A fabulous surprise! Australian Society for Limnology award

While perusing my emails recently, I had a delightful surprise: an email notifying me that I have been awarded the 2015 Australian Society for Limnology Early Career Excellence Award.

The award is given to limnologists based on the contributions they have made in the first ten years of their professional life. I am thrilled, humbled and very honoured to receive such an acknowledgment from my freshwater colleagues.

As part of the award, I will give the Christy Fellows Lecture at the joint ASL and New Zealand Freshwater Sciences Society conference in New Zealand next year. Very exciting!

Fittingly, I am currently in Minnesota - where freshwater abounds! This is one of the many beautiful wetlands at Cedar Creek Ecosystem Science Reserve.
Fittingly, I am currently in Minnesota – where freshwater abounds! This is one of the many beautiful wetlands at Cedar Creek Ecosystem Science Reserve.

Managing the Murray’s water to combat invasive species

An invasive exotic species, Sagittaria platyphylla, dominating a wetland in Cobrawonga, Victoria (2008)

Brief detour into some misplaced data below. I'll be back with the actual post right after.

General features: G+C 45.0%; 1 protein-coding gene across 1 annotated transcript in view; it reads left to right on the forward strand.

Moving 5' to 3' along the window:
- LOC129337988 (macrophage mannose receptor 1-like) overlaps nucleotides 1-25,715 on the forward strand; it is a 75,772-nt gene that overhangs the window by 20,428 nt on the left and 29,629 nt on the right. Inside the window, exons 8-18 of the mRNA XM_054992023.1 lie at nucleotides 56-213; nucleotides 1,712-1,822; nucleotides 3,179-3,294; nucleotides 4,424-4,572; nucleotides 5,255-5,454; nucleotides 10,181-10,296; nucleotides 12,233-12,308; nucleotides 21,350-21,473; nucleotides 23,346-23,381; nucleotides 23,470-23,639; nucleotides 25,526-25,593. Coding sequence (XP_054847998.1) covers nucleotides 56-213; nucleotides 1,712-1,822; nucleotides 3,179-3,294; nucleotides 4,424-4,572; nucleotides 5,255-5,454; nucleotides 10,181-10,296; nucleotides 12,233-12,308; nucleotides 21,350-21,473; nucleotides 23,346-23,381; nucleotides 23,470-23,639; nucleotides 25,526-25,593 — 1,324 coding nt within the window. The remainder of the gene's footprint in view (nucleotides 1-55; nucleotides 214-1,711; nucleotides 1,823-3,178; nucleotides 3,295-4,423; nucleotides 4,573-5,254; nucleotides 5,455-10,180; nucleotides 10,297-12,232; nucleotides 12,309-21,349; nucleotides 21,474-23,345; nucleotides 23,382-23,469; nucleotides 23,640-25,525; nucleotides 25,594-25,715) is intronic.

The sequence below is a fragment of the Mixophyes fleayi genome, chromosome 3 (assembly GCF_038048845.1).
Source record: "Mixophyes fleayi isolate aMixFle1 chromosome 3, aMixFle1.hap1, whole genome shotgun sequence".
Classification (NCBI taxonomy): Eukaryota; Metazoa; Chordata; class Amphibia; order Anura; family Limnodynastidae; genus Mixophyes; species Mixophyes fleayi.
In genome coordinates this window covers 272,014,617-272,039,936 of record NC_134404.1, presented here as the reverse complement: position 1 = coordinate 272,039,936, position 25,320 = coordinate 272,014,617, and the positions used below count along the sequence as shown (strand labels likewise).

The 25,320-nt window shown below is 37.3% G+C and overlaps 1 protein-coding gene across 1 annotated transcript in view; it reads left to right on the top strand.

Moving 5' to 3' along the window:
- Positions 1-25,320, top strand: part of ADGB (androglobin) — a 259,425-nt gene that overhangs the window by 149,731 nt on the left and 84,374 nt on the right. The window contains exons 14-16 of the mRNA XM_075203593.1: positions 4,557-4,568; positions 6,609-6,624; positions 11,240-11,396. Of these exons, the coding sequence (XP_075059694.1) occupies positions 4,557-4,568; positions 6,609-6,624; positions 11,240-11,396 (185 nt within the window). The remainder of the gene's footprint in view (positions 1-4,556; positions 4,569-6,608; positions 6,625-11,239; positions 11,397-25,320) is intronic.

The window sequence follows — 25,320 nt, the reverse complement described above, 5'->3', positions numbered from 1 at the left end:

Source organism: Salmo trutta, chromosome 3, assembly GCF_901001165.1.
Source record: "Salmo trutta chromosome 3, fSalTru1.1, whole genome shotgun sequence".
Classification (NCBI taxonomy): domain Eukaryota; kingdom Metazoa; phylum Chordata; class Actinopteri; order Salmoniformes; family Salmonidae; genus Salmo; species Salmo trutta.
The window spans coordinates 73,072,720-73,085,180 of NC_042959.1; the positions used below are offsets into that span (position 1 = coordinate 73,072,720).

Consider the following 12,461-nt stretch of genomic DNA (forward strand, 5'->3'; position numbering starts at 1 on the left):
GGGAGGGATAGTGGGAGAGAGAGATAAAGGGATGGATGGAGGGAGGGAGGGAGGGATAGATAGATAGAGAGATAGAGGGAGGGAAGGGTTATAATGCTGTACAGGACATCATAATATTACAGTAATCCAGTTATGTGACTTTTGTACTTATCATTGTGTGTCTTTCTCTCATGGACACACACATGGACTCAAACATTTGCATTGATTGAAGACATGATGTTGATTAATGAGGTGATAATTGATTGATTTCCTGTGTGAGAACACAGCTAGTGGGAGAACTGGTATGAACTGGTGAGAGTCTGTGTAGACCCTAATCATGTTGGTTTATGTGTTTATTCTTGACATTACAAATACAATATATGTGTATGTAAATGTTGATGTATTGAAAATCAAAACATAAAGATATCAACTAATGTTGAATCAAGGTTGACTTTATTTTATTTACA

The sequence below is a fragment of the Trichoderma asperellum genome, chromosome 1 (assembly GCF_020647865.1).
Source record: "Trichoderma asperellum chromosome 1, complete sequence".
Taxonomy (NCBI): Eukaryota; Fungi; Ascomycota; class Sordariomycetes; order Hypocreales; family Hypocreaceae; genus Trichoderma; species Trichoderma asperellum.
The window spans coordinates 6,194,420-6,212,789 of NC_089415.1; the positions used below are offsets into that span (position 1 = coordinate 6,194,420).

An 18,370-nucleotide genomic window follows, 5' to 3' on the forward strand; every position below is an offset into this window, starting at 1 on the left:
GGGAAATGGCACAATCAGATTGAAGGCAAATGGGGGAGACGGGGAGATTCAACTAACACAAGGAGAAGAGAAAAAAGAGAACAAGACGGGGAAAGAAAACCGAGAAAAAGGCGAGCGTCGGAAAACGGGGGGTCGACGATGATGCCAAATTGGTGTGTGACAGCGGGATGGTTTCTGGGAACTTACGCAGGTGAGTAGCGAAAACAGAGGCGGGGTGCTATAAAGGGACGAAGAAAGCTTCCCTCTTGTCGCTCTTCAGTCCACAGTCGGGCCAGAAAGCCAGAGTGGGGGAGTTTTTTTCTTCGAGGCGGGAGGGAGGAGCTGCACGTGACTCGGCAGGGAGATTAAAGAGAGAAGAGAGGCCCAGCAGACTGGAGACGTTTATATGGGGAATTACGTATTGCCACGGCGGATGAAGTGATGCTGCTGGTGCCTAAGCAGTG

About this time last year, I wrote an article for H2O Thinking, a water management magazine published by eWater (until recently the eWater CRC). While the turnaround time is nothing to envy, the piece found its place on the web earlier this week.

In the article, I focus on two questions that anyone* who has spent any time along a river will surely have asked:

Why are river banks, floodplains and floodplain wetlands so susceptible to alien species invasion?

And what can we do about it?

Well, I’m not going to give the game away, but lets just say that the words “flow” and “regulation” do make an appearance. Click here for more scintillating reading (?!).

A very nice wetland near Cobram, Victoria (2007)

*OK, anyone like me would surely have asked…

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